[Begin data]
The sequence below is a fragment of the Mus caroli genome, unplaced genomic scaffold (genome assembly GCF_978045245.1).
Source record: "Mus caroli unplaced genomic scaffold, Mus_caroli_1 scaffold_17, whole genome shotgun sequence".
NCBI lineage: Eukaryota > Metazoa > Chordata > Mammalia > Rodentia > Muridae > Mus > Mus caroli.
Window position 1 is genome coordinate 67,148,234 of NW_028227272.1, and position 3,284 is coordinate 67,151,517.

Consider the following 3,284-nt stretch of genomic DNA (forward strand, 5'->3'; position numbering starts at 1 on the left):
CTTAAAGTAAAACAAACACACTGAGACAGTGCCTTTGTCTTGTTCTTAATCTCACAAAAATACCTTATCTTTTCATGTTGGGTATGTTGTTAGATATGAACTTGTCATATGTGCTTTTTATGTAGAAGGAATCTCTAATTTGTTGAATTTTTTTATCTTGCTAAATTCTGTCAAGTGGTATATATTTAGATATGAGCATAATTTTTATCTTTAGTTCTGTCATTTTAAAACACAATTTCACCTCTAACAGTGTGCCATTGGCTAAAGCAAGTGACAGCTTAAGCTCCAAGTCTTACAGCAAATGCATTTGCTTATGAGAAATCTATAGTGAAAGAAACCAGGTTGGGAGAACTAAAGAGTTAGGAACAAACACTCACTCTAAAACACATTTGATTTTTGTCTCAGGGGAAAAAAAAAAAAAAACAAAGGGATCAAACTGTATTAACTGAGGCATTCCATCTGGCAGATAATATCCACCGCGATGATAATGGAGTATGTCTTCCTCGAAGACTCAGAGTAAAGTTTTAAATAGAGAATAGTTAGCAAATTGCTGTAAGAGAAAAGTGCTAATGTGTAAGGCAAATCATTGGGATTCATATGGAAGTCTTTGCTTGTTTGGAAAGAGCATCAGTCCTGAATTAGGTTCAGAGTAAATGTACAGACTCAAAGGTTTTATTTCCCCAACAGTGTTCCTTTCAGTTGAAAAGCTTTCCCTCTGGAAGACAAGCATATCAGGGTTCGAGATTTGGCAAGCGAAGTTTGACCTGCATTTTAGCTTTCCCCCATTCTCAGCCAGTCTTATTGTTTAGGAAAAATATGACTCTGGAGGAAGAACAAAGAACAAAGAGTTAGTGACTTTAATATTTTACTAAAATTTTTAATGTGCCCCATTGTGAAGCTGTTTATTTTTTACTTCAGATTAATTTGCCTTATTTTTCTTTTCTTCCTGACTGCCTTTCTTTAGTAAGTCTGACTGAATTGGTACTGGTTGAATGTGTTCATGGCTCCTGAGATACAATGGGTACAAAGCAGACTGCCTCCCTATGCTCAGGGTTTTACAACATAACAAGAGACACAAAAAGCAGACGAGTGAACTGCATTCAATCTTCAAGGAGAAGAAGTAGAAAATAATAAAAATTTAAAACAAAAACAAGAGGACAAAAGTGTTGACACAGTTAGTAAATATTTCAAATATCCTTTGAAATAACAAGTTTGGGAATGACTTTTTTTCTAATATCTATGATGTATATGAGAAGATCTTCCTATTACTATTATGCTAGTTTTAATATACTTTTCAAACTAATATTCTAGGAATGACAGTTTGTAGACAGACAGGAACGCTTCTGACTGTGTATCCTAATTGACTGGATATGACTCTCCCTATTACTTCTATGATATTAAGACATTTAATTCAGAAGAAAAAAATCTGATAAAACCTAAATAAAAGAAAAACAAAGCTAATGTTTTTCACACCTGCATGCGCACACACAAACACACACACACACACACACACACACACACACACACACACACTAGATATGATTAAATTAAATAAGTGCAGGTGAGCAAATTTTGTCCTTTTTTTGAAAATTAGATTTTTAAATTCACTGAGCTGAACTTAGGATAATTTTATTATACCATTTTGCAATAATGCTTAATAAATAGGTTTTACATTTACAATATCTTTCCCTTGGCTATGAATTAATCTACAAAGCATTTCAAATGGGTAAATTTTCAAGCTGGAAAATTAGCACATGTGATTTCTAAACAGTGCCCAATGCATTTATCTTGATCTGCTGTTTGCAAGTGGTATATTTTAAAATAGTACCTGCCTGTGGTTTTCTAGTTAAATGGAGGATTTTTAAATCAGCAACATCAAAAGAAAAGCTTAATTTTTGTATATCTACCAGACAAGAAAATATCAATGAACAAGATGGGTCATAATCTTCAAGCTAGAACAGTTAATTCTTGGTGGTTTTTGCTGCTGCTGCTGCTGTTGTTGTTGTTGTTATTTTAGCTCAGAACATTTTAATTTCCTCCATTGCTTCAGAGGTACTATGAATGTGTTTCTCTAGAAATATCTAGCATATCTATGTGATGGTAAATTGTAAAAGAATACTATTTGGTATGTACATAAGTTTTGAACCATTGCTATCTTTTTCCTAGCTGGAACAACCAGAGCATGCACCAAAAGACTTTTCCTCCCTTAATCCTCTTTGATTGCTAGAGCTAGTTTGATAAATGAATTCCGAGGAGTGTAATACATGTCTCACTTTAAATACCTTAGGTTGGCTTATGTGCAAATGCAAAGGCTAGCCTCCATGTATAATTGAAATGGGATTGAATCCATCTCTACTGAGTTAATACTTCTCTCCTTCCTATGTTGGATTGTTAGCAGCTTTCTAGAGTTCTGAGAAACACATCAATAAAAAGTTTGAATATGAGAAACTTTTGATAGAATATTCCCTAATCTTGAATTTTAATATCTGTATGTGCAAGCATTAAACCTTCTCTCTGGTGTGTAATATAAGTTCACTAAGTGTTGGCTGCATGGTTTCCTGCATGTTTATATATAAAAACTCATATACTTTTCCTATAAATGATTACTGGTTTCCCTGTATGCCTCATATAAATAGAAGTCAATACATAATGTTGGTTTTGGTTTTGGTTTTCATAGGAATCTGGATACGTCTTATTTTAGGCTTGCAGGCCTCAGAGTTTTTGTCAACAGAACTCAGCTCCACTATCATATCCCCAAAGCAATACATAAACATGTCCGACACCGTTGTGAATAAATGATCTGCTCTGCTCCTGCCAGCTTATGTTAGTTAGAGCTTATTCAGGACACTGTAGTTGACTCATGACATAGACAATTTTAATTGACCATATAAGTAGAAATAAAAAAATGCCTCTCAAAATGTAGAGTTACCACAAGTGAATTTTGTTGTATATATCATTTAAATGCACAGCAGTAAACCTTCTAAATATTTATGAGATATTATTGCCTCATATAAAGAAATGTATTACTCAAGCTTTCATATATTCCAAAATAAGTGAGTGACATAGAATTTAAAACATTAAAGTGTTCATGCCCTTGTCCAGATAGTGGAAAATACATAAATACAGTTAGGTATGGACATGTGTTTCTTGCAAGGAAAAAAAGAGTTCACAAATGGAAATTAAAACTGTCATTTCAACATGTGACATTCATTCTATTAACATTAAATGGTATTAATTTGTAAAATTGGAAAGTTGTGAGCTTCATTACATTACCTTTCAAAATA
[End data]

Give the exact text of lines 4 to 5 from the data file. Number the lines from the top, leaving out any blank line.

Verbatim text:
Window position 1 is genome coordinate 67,148,234 of NW_028227272.1, and position 3,284 is coordinate 67,151,517.

Consider the following 3,284-nt stretch of genomic DNA (forward strand, 5'->3'; position numbering starts at 1 on the left):